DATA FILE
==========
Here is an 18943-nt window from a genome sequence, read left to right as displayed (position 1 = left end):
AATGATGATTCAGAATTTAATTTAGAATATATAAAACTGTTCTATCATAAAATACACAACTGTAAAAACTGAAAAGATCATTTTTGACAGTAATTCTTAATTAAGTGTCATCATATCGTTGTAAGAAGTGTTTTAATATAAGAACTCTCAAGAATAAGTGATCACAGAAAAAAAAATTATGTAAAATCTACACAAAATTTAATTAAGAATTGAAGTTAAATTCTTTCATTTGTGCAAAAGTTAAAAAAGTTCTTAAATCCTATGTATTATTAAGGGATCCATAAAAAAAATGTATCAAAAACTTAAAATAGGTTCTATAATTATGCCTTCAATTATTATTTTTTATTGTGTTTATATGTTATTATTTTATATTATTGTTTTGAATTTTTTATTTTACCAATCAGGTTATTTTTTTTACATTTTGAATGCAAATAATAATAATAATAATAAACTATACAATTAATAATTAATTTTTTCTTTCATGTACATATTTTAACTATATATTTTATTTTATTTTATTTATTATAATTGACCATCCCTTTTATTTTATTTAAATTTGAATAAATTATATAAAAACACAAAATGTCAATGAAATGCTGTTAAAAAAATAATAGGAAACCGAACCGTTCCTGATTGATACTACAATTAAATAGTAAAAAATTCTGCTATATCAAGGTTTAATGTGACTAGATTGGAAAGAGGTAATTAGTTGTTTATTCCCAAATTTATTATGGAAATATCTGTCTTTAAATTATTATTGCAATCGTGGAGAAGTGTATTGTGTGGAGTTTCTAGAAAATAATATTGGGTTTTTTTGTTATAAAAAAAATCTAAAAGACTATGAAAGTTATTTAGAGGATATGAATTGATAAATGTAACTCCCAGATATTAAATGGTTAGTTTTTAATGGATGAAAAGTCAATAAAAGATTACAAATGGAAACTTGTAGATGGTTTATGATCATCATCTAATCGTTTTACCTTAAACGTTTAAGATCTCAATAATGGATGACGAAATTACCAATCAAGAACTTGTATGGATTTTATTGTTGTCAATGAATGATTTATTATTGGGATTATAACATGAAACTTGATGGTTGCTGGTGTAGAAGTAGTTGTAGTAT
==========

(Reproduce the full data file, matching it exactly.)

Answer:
Here is an 18943-nt window from a genome sequence, read left to right as displayed (position 1 = left end):
AATGATGATTCAGAATTTAATTTAGAATATATAAAACTGTTCTATCATAAAATACACAACTGTAAAAACTGAAAAGATCATTTTTGACAGTAATTCTTAATTAAGTGTCATCATATCGTTGTAAGAAGTGTTTTAATATAAGAACTCTCAAGAATAAGTGATCACAGAAAAAAAAATTATGTAAAATCTACACAAAATTTAATTAAGAATTGAAGTTAAATTCTTTCATTTGTGCAAAAGTTAAAAAAGTTCTTAAATCCTATGTATTATTAAGGGATCCATAAAAAAAATGTATCAAAAACTTAAAATAGGTTCTATAATTATGCCTTCAATTATTATTTTTTATTGTGTTTATATGTTATTATTTTATATTATTGTTTTGAATTTTTTATTTTACCAATCAGGTTATTTTTTTTACATTTTGAATGCAAATAATAATAATAATAATAAACTATACAATTAATAATTAATTTTTTCTTTCATGTACATATTTTAACTATATATTTTATTTTATTTTATTTATTATAATTGACCATCCCTTTTATTTTATTTAAATTTGAATAAATTATATAAAAACACAAAATGTCAATGAAATGCTGTTAAAAAAATAATAGGAAACCGAACCGTTCCTGATTGATACTACAATTAAATAGTAAAAAATTCTGCTATATCAAGGTTTAATGTGACTAGATTGGAAAGAGGTAATTAGTTGTTTATTCCCAAATTTATTATGGAAATATCTGTCTTTAAATTATTATTGCAATCGTGGAGAAGTGTATTGTGTGGAGTTTCTAGAAAATAATATTGGGTTTTTTTGTTATAAAAAAAATCTAAAAGACTATGAAAGTTATTTAGAGGATATGAATTGATAAATGTAACTCCCAGATATTAAATGGTTAGTTTTTAATGGATGAAAAGTCAATAAAAGATTACAAATGGAAACTTGTAGATGGTTTATGATCATCATCTAATCGTTTTACCTTAAACGTTTAAGATCTCAATAATGGATGACGAAATTACCAATCAAGAACTTGTATGGATTTTATTGTTGTCAATGAATGATTTATTATTGGGATTATAACATGAAACTTGATGGTTGCTGGTGTAGAAGTAGTTGTAGTAT